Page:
vserver security file-directory apply -vserver svm1 -policy-name DACL_with_SACL_1
job show -id 234
 
NOTE: We use ‘ntfs-mode replace’ which replaces permissions. I found ‘ignore’ simply won’t do anything when you run the apply (it does indeed ignore existing ACLs, but also doesn’t apply any of your new ACLs.) Didn’t want to use ‘propragate’ in this scenario (which is the default if you don’t specify ntfs-mode).
 
Did it Work As Expected? NO
 
Unfortunately, it did not work as expected. Yes, the audit SACLs are correct (actually perfect). The problem is that the ‘vserver security file-directory policy apply’ goes and enables inheritance on folders, which is not what we wanted. Which means that my folder2file.txt gets Everyone ‘Read & execute’ access inherited from /vol1. See the picture below.
 
Image: SACLs and DACLs applied using ‘vserver security file-directory’ (click to enlarge)

 
Conclusion
 
‘vserver security file-directory’ is useful for resetting permissions, say when permissions have been lost (like I did with PowerShell in 2015 www.cosonok.com/2015/10/using-data-ontap-apis-powershell-to-set.html), otherwise it is completely the wrong tool for setting NTFS SACLs and modifying DACLs.

...

There is Another Option...

You could configure SLAG (Storage-Level Access Guard). Hopefully I'll get time to do a blog on this in the future, something like 'How to use SLAG for CIFS Auditing on ONTAP'.

“SACLs designate if an object, or sub object, should be audited for a given event, successful or failure. If you are wanting to audit the objects within a volume or qtree you will have 2 options. The easiest would be using SLAG. If the SACLs you are setting are the same across the volume you can use SLAG to apply the SACLs immediately. If you have variance across your qtree or volume when it comes to what you want to audit then you will have to apply the appropriate SACLs to each object you want to audit.”

Monday, 18 January 2021

NetApp VSC, VASA Provider, and SRA virtual appliance for ONTAP - Control Panel

Note: Using NetApp Virtual Storage Console for VMware version 7.2.1P1 here. But I have since checked and this is exactly the same in VSC 9.6.
 
The vSphere Plugin Registration is available at [Capital R!]:
https://{IP or FQDN of your VSC}:8143/Register.html
 
There is also the ‘Control Panel’ available at (typical login username = administrator):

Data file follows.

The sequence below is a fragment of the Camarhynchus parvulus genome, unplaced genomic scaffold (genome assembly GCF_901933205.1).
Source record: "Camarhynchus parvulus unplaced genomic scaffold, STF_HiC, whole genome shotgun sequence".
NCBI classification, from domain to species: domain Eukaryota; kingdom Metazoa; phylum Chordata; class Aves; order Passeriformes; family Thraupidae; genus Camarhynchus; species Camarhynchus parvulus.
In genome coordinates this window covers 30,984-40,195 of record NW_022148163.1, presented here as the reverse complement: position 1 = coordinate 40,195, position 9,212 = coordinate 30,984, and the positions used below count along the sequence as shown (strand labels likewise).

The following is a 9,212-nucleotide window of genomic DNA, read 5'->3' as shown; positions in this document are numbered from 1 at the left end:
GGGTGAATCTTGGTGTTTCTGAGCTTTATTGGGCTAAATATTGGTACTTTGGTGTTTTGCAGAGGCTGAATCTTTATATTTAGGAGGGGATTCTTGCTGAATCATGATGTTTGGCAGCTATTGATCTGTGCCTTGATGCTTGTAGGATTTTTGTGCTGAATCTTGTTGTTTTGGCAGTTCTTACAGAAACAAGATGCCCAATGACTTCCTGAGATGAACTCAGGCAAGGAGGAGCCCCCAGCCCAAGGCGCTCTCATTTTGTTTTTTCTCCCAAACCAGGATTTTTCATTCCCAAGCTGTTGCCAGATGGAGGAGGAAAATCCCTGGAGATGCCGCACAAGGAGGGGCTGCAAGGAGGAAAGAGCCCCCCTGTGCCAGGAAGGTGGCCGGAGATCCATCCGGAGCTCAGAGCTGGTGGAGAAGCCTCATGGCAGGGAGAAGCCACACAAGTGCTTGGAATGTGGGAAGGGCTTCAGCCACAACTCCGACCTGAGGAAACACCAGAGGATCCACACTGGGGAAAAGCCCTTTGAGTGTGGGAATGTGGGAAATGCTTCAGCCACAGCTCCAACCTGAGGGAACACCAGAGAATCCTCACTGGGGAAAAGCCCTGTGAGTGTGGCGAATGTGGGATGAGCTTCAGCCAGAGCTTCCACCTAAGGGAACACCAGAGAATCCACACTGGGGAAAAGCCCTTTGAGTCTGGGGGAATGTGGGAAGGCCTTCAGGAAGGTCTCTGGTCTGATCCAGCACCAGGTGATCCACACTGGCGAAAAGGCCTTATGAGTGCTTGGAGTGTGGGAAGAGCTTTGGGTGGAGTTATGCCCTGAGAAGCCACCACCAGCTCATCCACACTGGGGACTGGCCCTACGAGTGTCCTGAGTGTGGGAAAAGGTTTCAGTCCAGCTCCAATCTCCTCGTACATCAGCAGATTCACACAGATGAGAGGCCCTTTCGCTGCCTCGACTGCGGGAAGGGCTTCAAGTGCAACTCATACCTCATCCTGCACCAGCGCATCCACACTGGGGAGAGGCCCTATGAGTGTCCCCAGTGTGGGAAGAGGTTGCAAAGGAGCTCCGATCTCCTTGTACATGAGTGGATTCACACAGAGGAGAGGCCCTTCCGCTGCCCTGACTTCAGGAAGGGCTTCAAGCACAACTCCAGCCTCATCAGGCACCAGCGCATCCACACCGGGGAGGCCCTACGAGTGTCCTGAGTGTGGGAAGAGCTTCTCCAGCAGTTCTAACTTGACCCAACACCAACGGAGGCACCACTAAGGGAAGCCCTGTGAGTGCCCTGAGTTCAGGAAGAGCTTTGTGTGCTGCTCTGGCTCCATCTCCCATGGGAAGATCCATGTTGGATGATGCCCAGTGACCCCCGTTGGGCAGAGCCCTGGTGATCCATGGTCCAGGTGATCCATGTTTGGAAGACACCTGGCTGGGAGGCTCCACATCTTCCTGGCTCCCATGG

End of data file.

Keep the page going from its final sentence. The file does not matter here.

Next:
https:// {IP or FQDN of your VSC}:9083
 
Image: NetApp VSC, VASA Provider, and SRA virtual appliance for ONTAP - Control Panel:


The operations available from the Main Menu:

  • Web based CLI interface: Web based access to the command line interface for administrative tasks
  • Support: Generate a file bundle to submit to support
  • Inventory: Listing of all objects and information currently known in SRA Server database
  • Statistics: Listing of all counters and information regarding internal state
  • Right Now: See what operations are in flight right now
  • Logs: Realtime log file access
  • Logout: Logout
Build Release ...
Build Timestamp ...
System up since ...
Current time ...

Unified VSC Web Based CLI Interface Available Commands
  • cluster add
  • cluster delete
  • cluster ensure_pe
  • cluster list
  • cluster listcapabilities
  • cluster listcompliance
  • cluster listpes
  • cluster listprofiles
  • cluster rediscover
  • cluster sfmod
  • vp triggercontaineralarms
  • vp dr_readvvolmetadata
  • vp dr_writemetadata
  • vp dr_readcontainerscpmetadata
  • vp dr_deletecontainerscpmetadata
  • vserver add
  • vserver list
  • vserver delete
  • vp dr_recoverdb
  • vp dr_dbdump
  • container add_storage
  • container create
  • container delete
  • container delete_storage
  • container edit
  • container list
  • container listprofile
  • container liststorage
  • container setdefaultprofile
  • container createbyprofile
  • container resizebyprofile
  • container rebalance
  • profile applytomatchingstorage
  • profile create
  • profile delete
  • profile list
  • profile listcompliance
  • profile liststorage
  • profile listpotentialstorage
  • profile reverseengineer
  • profile set
  • sra processxml
  • vp reloadconfig
  • vp updateconfig
  • vp updategosluntypeconfig
  • vp listconfig
  • vp gosluntypeshow
  • vp annotatelog
  • vcenter register
  • vcenter sync
  • vcenter reloadvms
  • vcenter unregister
  • vcenter gethosts
  • vvol list
  • vvol listnonappdmmanaged
  • vvol listbind
  • vvol listcompliance
  • vvol listinformation
  • vvol liststorage
  • vvol proposeflexvol
  • vvol listattributesize
+ API Commands for simulating VMware interaction:
  • api bindingchangecomplete
  • api bindvirtualvolume
  • api cancelbindingchange
  • api canceltask
  • api clonevirtualvolume
  • api createmetavirtualvolume
  • api createvirtualvolume
  • api createswapvirtualvolume
  • api deletevirtualvolume
  • api fastclonevirtualvolume
  • api getcurrenttask
  • api gettaskupdate
  • api prepareforbindingchange
  • api preparetosnapshotvirtualvolume
  • api querystoragecontainer
  • api queryvirtualvolumeinfo
  • api resizevirtualvolume
  • api revertvirtualvolume
  • api setpecontext
  • api setStorageContainerContext
  • api snapshotvirtualvolume
  • api spacestatsforstoragecontainer
  • api unbindallvirtualvolumefromhost
  • api unbindvirtualvolume
  • api unbindvirtualvolumefromallhost
  • api updatestorageprofileforvirtualvolume
  • api updatevirtualvolumemetadata

From:
"The account used to register VSC to vCenter Server (using https://appliance_ip:8143/Register.html) must be a vCenter Server administrator (assigned to the vCenter Server administrator or administrator role)."